Capital Account Liberalization and Capital Movement in China

Capital Account Liberalization and Capital Movement in China

Badar Alam Iqbal, Nida Rahman, Mohd Nayyer Rahman
Copyright: © 2021 |Pages: 16
DOI: 10.4018/JCAD.2021010103
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Capital account liberalization has always been at the core of economic policymaking. China is a country which has chosen to go gradual in opening up the capital account. The present research seeks to manoeuvre aspects of capital account liberalization for the Chinese economy. An empirical investigation is run for ascertaining the particular influence capital controls has had on foreign direct investment in China which has outpaced other capital flows in the past decades. The model applied involves foreign direct investment inflows as the dependent variable while four variables are independent. The stationarity of the univariate series is checked with the use of Augmented Dicky Fuller test. The study concludes with theoretical understanding that full liberalization of the current account in China has overall benefited the economy. The outcome of the study suggests that there is no significant bearing of current account liberalization on foreign direct inflows.
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1. Introduction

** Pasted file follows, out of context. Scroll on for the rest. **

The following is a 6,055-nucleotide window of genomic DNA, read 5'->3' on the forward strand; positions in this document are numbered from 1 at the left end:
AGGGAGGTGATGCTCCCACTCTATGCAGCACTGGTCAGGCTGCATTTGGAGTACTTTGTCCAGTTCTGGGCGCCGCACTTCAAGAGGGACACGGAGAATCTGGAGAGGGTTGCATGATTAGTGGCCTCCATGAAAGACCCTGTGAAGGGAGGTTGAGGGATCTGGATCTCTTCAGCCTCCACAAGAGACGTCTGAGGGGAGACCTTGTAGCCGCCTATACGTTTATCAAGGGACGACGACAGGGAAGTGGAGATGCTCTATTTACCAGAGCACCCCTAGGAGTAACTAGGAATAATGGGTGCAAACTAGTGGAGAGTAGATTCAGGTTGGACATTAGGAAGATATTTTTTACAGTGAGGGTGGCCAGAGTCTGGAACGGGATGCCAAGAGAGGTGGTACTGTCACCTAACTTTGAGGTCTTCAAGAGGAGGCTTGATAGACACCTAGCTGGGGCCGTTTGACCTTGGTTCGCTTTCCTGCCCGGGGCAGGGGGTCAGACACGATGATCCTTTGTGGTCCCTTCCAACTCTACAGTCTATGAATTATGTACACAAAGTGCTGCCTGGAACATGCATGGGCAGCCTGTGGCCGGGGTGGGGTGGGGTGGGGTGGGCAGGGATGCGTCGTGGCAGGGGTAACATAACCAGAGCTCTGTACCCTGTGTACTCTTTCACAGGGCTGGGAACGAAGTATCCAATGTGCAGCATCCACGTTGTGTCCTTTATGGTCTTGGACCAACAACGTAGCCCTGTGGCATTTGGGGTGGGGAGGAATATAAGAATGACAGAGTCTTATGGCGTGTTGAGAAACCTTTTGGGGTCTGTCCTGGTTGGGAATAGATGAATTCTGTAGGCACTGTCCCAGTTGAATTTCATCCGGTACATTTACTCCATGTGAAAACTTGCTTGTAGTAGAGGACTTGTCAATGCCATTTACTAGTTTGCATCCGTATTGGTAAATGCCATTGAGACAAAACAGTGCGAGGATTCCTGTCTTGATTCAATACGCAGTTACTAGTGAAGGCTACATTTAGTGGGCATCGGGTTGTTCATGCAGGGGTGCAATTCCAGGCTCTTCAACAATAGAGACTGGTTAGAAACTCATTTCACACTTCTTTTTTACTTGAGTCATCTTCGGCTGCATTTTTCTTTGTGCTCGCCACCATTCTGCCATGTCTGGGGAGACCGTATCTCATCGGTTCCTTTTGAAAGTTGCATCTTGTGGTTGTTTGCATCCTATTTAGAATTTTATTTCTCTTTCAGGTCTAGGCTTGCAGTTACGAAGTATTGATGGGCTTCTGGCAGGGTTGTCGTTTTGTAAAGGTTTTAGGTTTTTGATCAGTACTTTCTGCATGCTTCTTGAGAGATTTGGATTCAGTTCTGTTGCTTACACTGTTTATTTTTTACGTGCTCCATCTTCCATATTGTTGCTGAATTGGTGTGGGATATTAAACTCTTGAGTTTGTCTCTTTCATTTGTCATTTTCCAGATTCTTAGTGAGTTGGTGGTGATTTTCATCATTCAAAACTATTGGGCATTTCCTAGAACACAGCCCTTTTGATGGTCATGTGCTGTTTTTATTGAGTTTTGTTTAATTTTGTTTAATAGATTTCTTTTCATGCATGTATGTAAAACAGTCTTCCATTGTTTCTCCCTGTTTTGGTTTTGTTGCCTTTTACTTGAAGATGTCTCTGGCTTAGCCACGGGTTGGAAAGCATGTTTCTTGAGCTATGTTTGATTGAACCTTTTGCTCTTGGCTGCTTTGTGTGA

Globalization has generated enormous gains for the developing world as is displayed in their ameliorating economic growth and wide connectivity with the developed regions of the world economy. Macro-economic data for indicators like Gross Domestic Product, Investment, Productivity, etc. entails the success of globalisation and integration into the world economy. The emerging market economies of present times are moving undeterred, and credited to the phenomenon of globalisation. More specifically, several aspects of globalisation like trade liberalization and capital flight have added to the performance of emerging market countries. The addition to global GDP by emerging market economies has over the period bloomed extravagantly. However, over time unprecedented economic events have charred the belief of globalization being a generator of gains only. The opening up of financial and international accounts of economies have been associated by many to the brewing of economic crisis and downturns in progress (Demirguc-Kunt & Detragiache, 1998; Easterly et al., 1999; Stiglitz, 2000). Past economic misfortunes in the form of Mexican Financial Crisis of 1994, Asian Financial Crisis of 1997 and the Global Financial Crisis of 2008 had, as believed by many, in its backdrop capital controls undoing as a prominent reason. The series of economic downturns in the form of currency and financial crisis gave impetus to the belief of Capital Account Liberalization bringing these economic mishaps. To counter the accompaniment of economic crashes as the capital account unleashes, many countries especially the developing and emerging market economies started erecting controls on their capital account dealings. Much of the capital controls emerged out of fear of impediment-free capital movements carrying distortions with them (Sulimierska, 2008). Nevertheless, another perspective holds that limiting capital movements is itself a distortion (Eichengreen, 2001).